GENERAL CORRESPONDENCE AND OTHER PAPERS OF THE ADAMS STATESMEN
Cover: Papers of John Adams, Volume 15: June 1783 – January 1784, from Harvard University PressCover: Papers of John Adams, Volume 15 in HARDCOVER

Papers of John Adams, Volume 15

June 1783 – January 1784

On September 3, 1783, John Adams, Benjamin Franklin, and John Jay signed the definitive Anglo–American peace treaty. Adams and his colleagues strived to establish a viable relationship between the new nation and its largest trading partner but were stymied by rising British anti-Americanism.

Adams’s diplomatic efforts were also complicated by domestic turmoil. Americans, in a rehearsal for the later Federalist–Antifederalist conflict over the United States Constitution, were debating the proper relationship between the central government and the states. Adams, a Federalist as early as 1783, argued persuasively for a government that honored its treaties and paid its foreign debts. But when bills far exceeding the funds available for their redemption were sent to Europe, he was forced to undertake a dangerous winter journey to the Netherlands to raise a new loan and save the United States from financial disaster.

None of the founding fathers equals the candor of John Adams’s observations of his eighteenth-century world. His letters, always interesting, reveal with absolute clarity Adams’s positions on the personalities and issues of his times.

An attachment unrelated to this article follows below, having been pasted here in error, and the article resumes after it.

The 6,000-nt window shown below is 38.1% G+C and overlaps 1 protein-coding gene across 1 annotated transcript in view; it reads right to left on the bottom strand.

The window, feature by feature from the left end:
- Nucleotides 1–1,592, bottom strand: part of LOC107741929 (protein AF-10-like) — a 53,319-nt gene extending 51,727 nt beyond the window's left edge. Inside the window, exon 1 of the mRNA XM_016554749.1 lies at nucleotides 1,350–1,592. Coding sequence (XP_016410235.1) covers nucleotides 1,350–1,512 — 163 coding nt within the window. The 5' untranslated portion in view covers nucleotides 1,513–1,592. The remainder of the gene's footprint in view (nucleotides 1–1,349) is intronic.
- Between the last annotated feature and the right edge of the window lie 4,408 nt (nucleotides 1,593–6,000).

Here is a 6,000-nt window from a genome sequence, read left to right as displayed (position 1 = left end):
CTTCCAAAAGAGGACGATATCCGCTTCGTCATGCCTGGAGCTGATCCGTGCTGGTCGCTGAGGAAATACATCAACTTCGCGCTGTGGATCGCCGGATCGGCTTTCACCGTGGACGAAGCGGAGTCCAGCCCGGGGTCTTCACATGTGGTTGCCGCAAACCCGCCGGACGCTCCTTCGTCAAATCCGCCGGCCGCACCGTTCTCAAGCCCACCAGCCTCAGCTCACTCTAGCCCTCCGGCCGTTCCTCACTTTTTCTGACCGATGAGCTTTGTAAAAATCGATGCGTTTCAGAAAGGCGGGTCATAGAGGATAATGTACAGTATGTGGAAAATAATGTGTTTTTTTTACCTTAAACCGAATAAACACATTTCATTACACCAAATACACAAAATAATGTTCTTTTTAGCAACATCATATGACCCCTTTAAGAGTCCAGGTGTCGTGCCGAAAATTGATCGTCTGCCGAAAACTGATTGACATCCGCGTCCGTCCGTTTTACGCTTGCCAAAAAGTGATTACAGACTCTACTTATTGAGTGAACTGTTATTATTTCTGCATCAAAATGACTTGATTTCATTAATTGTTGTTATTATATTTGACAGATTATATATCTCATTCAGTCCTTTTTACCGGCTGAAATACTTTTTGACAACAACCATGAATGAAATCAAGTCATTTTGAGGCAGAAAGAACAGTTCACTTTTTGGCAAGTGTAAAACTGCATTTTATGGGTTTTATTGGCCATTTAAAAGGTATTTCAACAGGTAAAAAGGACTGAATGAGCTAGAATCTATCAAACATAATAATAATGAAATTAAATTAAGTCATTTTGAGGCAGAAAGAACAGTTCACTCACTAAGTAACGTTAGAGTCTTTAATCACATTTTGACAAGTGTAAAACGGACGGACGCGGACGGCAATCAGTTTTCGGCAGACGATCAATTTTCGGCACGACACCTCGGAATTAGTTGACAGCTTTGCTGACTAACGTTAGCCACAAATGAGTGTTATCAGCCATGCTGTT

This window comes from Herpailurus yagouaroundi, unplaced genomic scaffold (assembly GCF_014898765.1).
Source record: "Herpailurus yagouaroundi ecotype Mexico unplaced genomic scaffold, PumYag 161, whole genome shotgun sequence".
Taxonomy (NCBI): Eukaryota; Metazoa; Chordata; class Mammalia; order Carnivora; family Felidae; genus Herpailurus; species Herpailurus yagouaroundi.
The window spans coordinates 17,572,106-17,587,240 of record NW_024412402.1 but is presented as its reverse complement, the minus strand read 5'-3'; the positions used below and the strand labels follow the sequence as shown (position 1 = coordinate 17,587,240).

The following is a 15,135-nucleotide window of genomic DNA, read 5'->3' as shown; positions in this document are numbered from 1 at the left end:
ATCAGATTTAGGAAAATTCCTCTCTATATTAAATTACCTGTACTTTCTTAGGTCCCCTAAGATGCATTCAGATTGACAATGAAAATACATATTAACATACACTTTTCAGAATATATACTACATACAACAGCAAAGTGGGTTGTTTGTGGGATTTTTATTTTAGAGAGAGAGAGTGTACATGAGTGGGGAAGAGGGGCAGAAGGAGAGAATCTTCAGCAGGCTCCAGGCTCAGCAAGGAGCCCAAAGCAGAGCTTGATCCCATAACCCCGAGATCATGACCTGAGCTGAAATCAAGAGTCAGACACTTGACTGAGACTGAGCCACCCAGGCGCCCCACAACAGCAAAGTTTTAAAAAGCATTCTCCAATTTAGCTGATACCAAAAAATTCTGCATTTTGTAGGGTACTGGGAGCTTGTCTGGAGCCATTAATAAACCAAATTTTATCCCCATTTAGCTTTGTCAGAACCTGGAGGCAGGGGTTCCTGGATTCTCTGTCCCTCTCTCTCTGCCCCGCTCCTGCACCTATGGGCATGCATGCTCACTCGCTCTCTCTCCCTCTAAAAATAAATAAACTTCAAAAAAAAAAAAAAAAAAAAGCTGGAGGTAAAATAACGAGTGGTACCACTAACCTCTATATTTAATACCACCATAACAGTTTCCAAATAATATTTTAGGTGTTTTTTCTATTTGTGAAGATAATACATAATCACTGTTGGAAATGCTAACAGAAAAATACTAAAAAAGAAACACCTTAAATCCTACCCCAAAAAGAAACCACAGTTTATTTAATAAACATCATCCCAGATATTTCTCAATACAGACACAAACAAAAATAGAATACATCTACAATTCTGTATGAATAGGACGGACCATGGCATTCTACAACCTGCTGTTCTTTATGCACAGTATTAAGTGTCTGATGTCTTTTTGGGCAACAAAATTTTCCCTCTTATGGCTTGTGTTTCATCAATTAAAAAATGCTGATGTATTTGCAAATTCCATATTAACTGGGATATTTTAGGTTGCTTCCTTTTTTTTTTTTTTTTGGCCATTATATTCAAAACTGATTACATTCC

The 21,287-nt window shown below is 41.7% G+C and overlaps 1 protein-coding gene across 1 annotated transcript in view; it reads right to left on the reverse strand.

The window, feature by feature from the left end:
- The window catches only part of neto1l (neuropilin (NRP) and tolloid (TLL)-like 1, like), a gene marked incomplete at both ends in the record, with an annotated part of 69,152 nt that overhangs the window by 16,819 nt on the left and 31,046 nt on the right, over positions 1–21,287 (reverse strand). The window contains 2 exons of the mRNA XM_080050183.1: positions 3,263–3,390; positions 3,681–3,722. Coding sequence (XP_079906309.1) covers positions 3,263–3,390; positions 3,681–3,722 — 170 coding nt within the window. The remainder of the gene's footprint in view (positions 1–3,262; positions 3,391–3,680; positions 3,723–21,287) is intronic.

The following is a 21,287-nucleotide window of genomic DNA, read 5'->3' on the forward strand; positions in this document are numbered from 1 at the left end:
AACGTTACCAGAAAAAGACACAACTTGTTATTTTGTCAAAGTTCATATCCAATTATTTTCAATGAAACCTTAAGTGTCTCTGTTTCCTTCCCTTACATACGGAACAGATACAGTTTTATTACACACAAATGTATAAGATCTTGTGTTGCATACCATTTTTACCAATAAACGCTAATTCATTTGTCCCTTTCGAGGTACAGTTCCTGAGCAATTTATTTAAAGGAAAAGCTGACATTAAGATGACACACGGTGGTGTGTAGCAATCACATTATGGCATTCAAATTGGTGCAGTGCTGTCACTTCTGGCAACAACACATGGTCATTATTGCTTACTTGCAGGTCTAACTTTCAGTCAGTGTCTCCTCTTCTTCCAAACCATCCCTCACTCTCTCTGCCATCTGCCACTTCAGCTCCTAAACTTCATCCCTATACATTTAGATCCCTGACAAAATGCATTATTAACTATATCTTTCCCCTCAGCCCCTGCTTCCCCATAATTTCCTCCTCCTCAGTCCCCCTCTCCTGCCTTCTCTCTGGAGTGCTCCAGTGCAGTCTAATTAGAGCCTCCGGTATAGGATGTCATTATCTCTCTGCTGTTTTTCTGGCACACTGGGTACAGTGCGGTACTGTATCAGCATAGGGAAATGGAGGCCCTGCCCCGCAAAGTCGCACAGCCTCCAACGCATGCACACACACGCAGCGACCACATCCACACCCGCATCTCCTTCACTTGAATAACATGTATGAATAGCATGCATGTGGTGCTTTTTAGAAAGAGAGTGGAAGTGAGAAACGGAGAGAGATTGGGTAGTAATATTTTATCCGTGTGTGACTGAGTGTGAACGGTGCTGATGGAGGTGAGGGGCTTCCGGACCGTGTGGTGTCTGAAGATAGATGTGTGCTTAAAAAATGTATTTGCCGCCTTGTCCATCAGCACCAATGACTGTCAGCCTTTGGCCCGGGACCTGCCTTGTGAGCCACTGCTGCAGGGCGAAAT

Recent News

Black lives matter. Black voices matter. A statement from HUP »

From Our Blog

Jacket: The Strategy of Conflict, by Thomas C. Schelling, from Harvard University Press

Schelling the Trailblazer

Books influence us in untold ways, and the ones that influence us the most are often read in childhood. Harvard University Press Senior Editor Julia Kirby is reminded of this on the anniversary of the birth of one of this country’s most celebrated economists. This month would have brought Thomas Schelling’s one-hundredth birthday—and he got closer to seeing it than many mortals. The Nobel laureate economist died just five years ago, after a brilliant career as both a scholar and an advisor to US foreign policy strategists. What better day to dip into his classic work